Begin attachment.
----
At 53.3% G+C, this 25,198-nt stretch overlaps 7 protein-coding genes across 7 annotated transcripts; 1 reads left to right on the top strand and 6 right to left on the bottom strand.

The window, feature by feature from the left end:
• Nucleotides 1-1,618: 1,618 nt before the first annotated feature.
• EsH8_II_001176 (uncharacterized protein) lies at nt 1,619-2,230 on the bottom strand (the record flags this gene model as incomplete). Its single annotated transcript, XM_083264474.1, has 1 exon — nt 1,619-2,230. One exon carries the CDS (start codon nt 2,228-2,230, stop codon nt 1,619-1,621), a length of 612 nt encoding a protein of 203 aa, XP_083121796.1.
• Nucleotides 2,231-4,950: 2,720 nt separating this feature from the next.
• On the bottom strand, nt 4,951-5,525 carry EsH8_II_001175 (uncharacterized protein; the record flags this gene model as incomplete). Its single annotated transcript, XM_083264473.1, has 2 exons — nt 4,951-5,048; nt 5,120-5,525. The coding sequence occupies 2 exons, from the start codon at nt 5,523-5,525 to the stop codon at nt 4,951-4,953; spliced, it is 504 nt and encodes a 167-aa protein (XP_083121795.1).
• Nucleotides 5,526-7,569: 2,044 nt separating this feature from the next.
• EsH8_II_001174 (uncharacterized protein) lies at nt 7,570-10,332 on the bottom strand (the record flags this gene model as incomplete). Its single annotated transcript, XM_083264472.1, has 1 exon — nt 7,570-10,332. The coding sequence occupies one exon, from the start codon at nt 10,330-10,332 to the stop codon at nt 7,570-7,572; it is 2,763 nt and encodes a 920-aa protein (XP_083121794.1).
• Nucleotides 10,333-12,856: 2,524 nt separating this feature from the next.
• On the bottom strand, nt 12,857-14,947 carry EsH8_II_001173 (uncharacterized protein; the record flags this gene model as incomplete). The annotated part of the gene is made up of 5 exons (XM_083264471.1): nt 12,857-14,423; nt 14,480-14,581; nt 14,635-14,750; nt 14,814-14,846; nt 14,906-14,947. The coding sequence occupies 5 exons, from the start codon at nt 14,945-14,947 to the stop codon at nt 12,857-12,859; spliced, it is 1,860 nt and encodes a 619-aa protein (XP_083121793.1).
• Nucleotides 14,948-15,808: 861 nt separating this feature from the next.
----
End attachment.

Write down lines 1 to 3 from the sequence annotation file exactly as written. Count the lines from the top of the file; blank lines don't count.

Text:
At 53.3% G+C, this 25,198-nt stretch overlaps 7 protein-coding genes across 7 annotated transcripts; 1 reads left to right on the top strand and 6 right to left on the bottom strand.

The window, feature by feature from the left end:
• Nucleotides 1-1,618: 1,618 nt before the first annotated feature.